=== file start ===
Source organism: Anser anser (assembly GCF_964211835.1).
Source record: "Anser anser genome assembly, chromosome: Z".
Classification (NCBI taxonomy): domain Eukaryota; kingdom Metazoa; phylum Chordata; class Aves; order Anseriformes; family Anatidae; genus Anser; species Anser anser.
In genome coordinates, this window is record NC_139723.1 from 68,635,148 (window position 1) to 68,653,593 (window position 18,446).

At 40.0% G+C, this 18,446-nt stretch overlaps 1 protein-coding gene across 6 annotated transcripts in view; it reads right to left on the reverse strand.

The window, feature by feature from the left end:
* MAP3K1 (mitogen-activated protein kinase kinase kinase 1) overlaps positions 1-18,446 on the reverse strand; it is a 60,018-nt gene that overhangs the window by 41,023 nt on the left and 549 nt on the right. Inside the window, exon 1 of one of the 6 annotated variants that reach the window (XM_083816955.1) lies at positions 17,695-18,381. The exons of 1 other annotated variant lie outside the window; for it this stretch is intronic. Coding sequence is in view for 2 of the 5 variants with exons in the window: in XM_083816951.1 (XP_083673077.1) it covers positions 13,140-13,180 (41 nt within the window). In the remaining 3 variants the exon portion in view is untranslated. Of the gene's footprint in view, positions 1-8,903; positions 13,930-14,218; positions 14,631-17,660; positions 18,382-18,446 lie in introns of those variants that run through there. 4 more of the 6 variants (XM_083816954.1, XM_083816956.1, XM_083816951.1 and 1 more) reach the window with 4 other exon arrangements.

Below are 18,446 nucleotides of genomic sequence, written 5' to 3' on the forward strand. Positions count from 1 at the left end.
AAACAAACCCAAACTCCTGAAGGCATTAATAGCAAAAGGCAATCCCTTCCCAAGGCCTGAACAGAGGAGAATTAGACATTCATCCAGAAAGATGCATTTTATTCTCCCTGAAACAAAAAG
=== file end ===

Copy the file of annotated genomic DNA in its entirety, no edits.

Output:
Source organism: Anser anser (assembly GCF_964211835.1).
Source record: "Anser anser genome assembly, chromosome: Z".
Classification (NCBI taxonomy): domain Eukaryota; kingdom Metazoa; phylum Chordata; class Aves; order Anseriformes; family Anatidae; genus Anser; species Anser anser.
In genome coordinates, this window is record NC_139723.1 from 68,635,148 (window position 1) to 68,653,593 (window position 18,446).

At 40.0% G+C, this 18,446-nt stretch overlaps 1 protein-coding gene across 6 annotated transcripts in view; it reads right to left on the reverse strand.

The window, feature by feature from the left end:
* MAP3K1 (mitogen-activated protein kinase kinase kinase 1) overlaps positions 1-18,446 on the reverse strand; it is a 60,018-nt gene that overhangs the window by 41,023 nt on the left and 549 nt on the right. Inside the window, exon 1 of one of the 6 annotated variants that reach the window (XM_083816955.1) lies at positions 17,695-18,381. The exons of 1 other annotated variant lie outside the window; for it this stretch is intronic. Coding sequence is in view for 2 of the 5 variants with exons in the window: in XM_083816951.1 (XP_083673077.1) it covers positions 13,140-13,180 (41 nt within the window). In the remaining 3 variants the exon portion in view is untranslated. Of the gene's footprint in view, positions 1-8,903; positions 13,930-14,218; positions 14,631-17,660; positions 18,382-18,446 lie in introns of those variants that run through there. 4 more of the 6 variants (XM_083816954.1, XM_083816956.1, XM_083816951.1 and 1 more) reach the window with 4 other exon arrangements.

Below are 18,446 nucleotides of genomic sequence, written 5' to 3' on the forward strand. Positions count from 1 at the left end.
AAACAAACCCAAACTCCTGAAGGCATTAATAGCAAAAGGCAATCCCTTCCCAAGGCCTGAACAGAGGAGAATTAGACATTCATCCAGAAAGATGCATTTTATTCTCCCTGAAACAAAAAG